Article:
EOIN RHEINISCH TOOK the first step to overcoming his Bejing heartbreak with an excellent start in the heats of the men’s K1 slalom this afternoon.
Rheinisch was one of Ireland’s top performers four years ago when he was cruelly denied a kayaking medal in the closing stages, finishing fourth, and he booked his place in the London semi-finals at Lee Valley today.
The Kildare native’s first run was enough to secure a place in the top 15 and Wednesday’s semi-finals. Rheinisch’s time of 91.97 was later improved to 89.97 after an erroneous penalty was rescinded by the judges.
His second run of 90.72 was marginally slower but that original effort was good enough for 12th place overall. Germany’s Hannes Aigner was the afternoon’s fastest qualifier in 83.49 seconds.
“It’s nice to be stress-free and through on the first run,” Rheinisch told Will Downing afterwards.
“I knew the first run was probably good enough so I feel relieved and lucky that that was the case this time around. It’s always nice to go up into your second run not feeling that immense pressure that you haven’t done it in your first run.”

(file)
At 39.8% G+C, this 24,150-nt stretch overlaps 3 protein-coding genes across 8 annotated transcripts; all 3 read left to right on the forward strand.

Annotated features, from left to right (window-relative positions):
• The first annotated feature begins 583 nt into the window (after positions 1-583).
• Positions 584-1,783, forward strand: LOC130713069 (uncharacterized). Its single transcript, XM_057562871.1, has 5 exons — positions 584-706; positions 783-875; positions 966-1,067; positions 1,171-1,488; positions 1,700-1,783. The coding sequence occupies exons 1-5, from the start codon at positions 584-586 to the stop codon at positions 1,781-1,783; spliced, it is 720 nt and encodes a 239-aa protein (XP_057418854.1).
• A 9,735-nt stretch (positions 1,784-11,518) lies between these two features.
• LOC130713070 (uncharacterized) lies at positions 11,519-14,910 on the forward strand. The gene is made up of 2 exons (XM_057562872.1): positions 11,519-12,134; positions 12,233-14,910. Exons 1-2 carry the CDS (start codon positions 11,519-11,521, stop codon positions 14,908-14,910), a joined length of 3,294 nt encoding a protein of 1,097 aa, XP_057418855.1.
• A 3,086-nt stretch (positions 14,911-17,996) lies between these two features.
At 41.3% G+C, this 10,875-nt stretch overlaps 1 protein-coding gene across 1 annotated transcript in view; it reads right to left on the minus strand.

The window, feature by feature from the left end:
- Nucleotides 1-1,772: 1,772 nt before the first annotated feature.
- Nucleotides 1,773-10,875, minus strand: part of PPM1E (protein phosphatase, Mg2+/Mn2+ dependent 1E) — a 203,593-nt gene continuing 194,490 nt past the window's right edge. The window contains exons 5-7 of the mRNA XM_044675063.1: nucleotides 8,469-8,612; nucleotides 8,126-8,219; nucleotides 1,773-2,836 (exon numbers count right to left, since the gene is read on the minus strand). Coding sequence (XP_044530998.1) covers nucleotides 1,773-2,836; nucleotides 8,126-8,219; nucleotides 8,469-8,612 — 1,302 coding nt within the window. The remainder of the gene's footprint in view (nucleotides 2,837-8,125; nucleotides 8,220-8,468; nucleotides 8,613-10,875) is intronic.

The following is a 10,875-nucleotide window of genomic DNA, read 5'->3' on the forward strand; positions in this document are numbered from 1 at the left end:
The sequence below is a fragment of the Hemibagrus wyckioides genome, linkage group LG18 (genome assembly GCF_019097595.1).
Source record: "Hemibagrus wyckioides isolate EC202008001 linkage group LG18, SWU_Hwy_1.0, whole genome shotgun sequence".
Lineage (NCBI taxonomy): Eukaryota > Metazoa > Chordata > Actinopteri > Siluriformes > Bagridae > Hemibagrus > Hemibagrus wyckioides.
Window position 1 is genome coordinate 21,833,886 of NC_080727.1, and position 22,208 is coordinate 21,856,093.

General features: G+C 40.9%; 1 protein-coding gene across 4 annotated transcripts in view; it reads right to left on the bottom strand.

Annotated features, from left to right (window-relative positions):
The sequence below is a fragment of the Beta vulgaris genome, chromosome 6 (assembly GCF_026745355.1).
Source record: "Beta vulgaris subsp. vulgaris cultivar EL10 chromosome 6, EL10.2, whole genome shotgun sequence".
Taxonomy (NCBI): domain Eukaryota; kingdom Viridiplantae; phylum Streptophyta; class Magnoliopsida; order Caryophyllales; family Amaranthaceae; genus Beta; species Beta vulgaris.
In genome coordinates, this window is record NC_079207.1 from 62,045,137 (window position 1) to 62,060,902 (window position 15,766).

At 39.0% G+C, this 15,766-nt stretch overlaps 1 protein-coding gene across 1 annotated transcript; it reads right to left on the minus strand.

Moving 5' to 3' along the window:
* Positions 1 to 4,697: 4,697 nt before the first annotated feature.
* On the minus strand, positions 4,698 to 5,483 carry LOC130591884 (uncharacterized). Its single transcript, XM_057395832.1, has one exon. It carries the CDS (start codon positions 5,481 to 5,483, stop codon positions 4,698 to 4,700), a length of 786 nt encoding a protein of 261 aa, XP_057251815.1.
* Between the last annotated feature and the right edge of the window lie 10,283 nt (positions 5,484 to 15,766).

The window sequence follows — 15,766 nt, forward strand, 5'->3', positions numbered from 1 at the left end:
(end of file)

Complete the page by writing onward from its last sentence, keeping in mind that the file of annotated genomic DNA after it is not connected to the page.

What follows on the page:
When you know you’ve done enough in the first round, it’s always nice to have a freer run. Maybe try something, take a few more risks, sometimes that can pay off. There were definitely sections of the run that were a lot quicker than my first run but then I think I might have overdone it in some places. It’s that kind of sport that if you go a little bit over the limit, you can actually lose a lot of time.
Asked about the penalty in his first run, he added: “I wasn’t really aware of that whole thing.
“I crossed the line and looked at the scoreboard and saw the penalty. You get so close to some of these poles. I wasn’t going “Oh my God, I didn’t take a touch”. You get so close to them sometimes you don’t even know. Sometimes you’re past it and the back of the boat pops up and touches something.
That side of things is out of my hands. My coach and the team manager would check over video when you see a penalty. They may have put in an appeal or it may have just been taken off quickly, I’m not exactly sure how it happened.
Only 10 competitors will qualify for Wednesday afternoon’s final and despite today’s strong start, Rheinisch insists he won’t be taking anything for granted.
“It never feels comfortable on these big race days. I’ll just come down here and we’ll do the same preparation that we did for today — look at the course with the coach, come up with a plan of action and hopefully it’s enough to get through to the finals.”